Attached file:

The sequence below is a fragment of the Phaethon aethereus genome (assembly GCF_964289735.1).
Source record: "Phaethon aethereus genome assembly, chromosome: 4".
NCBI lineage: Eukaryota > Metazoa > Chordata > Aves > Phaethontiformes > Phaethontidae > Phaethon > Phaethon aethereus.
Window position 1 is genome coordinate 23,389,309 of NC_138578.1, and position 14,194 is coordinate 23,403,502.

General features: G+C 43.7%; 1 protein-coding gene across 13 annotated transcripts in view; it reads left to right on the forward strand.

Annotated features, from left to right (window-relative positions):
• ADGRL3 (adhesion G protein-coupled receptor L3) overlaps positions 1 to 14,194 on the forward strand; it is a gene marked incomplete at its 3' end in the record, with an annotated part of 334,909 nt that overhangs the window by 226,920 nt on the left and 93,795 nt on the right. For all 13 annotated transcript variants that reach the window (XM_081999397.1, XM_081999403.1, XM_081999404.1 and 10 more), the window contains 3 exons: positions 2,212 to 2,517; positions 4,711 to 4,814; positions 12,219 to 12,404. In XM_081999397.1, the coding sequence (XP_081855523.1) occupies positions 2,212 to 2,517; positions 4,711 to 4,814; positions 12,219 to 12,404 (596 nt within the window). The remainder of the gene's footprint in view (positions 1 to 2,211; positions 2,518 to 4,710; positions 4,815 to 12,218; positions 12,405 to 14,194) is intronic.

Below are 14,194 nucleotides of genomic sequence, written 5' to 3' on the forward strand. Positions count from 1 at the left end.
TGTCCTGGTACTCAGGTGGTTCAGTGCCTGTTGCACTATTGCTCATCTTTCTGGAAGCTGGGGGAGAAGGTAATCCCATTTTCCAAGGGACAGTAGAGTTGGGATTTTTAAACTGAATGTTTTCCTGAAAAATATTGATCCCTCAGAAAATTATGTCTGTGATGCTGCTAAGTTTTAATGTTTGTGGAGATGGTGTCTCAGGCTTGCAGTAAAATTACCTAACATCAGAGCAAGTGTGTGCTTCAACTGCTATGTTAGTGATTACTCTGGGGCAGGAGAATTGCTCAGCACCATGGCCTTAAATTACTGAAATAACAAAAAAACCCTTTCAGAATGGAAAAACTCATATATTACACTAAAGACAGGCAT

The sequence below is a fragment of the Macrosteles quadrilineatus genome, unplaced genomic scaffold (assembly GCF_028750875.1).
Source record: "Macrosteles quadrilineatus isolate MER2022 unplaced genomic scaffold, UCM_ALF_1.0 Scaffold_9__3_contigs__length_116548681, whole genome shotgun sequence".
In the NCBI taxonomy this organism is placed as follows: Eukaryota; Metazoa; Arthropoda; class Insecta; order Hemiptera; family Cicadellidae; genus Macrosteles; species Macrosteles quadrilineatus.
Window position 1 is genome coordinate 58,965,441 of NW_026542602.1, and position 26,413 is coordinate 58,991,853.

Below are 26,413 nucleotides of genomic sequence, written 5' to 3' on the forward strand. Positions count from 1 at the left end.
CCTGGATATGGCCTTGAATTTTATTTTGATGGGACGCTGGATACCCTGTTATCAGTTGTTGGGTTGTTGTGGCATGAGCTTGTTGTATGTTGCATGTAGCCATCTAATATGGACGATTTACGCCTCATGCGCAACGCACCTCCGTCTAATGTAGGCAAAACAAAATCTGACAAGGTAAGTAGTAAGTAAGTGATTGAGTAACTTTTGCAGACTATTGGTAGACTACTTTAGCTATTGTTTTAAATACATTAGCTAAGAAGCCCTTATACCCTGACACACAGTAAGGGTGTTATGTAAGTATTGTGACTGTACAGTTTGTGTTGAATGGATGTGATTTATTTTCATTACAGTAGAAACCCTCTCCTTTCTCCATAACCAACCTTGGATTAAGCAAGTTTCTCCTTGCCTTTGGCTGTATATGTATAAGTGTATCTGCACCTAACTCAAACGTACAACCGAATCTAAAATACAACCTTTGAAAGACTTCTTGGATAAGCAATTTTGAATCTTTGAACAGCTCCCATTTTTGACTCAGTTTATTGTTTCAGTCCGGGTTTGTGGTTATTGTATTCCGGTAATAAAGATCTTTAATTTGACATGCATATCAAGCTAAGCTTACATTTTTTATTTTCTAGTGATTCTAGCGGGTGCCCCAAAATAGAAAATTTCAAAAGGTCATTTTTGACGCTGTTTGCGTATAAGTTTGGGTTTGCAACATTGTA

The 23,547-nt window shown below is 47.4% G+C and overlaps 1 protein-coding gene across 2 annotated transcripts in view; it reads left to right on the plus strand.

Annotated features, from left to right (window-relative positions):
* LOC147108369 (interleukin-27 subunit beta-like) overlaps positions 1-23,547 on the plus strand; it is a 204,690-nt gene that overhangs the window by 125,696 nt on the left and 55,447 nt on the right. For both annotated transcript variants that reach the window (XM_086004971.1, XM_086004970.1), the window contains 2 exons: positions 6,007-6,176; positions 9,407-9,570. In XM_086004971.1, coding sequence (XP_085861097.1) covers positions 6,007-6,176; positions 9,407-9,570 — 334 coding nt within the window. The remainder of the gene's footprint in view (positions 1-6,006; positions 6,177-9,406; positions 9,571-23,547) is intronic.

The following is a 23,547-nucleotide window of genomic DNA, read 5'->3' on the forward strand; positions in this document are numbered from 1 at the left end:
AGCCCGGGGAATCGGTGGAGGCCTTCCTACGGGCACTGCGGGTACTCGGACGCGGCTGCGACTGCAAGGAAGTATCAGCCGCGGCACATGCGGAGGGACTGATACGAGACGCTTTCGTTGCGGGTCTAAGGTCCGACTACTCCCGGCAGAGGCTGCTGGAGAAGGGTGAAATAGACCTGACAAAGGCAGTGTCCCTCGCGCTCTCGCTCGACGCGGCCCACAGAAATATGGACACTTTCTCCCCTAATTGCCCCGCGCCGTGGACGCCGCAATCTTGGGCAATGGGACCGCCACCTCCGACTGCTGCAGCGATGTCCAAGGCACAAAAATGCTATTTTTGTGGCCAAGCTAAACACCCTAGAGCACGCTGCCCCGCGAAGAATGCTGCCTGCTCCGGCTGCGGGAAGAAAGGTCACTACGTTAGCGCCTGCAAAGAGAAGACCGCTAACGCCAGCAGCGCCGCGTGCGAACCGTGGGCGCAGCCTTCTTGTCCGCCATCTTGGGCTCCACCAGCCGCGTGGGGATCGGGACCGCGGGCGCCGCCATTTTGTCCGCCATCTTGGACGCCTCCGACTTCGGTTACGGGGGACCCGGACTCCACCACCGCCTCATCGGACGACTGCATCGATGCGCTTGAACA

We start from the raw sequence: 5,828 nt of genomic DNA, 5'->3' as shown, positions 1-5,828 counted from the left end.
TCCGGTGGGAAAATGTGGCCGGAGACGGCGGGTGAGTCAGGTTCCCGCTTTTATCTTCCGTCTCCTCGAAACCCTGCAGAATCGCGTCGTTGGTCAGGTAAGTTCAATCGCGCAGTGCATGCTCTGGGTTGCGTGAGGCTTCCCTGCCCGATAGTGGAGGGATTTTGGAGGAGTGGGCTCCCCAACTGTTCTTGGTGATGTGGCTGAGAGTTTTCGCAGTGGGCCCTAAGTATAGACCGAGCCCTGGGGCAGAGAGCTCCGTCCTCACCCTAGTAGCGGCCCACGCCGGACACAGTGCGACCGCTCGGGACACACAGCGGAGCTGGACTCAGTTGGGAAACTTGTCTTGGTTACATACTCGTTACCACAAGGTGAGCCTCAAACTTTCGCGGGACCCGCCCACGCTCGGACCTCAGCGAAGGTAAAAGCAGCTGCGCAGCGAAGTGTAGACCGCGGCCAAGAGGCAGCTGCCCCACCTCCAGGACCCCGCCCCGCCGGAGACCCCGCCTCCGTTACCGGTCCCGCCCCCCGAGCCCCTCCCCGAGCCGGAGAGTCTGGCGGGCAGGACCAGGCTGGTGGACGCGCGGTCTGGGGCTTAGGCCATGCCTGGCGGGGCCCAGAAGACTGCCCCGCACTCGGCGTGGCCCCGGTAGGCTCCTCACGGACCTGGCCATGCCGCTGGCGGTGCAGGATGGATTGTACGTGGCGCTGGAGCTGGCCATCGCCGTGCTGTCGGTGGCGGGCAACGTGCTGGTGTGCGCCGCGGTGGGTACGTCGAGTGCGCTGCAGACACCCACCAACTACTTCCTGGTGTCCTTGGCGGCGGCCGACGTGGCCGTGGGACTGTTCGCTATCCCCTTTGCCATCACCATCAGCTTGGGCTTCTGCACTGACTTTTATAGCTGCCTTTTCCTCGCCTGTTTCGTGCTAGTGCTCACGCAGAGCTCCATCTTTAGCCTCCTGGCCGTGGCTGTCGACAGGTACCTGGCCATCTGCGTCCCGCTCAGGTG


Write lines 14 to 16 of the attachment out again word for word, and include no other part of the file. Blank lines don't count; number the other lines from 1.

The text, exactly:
Below are 26,413 nucleotides of genomic sequence, written 5' to 3' on the forward strand. Positions count from 1 at the left end.
CCTGGATATGGCCTTGAATTTTATTTTGATGGGACGCTGGATACCCTGTTATCAGTTGTTGGGTTGTTGTGGCATGAGCTTGTTGTATGTTGCATGTAGCCATCTAATATGGACGATTTACGCCTCATGCGCAACGCACCTCCGTCTAATGTAGGCAAAACAAAATCTGACAAGGTAAGTAGTAAGTAAGTGATTGAGTAACTTTTGCAGACTATTGGTAGACTACTTTAGCTATTGTTTTAAATACATTAGCTAAGAAGCCCTTATACCCTGACACACAGTAAGGGTGTTATGTAAGTATTGTGACTGTACAGTTTGTGTTGAATGGATGTGATTTATTTTCATTACAGTAGAAACCCTCTCCTTTCTCCATAACCAACCTTGGATTAAGCAAGTTTCTCCTTGCCTTTGGCTGTATATGTATAAGTGTATCTGCACCTAACTCAAACGTACAACCGAATCTAAAATACAACCTTTGAAAGACTTCTTGGATAAGCAATTTTGAATCTTTGAACAGCTCCCATTTTTGACTCAGTTTATTGTTTCAGTCCGGGTTTGTGGTTATTGTATTCCGGTAATAAAGATCTTTAATTTGACATGCATATCAAGCTAAGCTTACATTTTTTATTTTCTAGTGATTCTAGCGGGTGCCCCAAAATAGAAAATTTCAAAAGGTCATTTTTGACGCTGTTTGCGTATAAGTTTGGGTTTGCAACATTGTA

The 23,547-nt window shown below is 47.4% G+C and overlaps 1 protein-coding gene across 2 annotated transcripts in view; it reads left to right on the plus strand.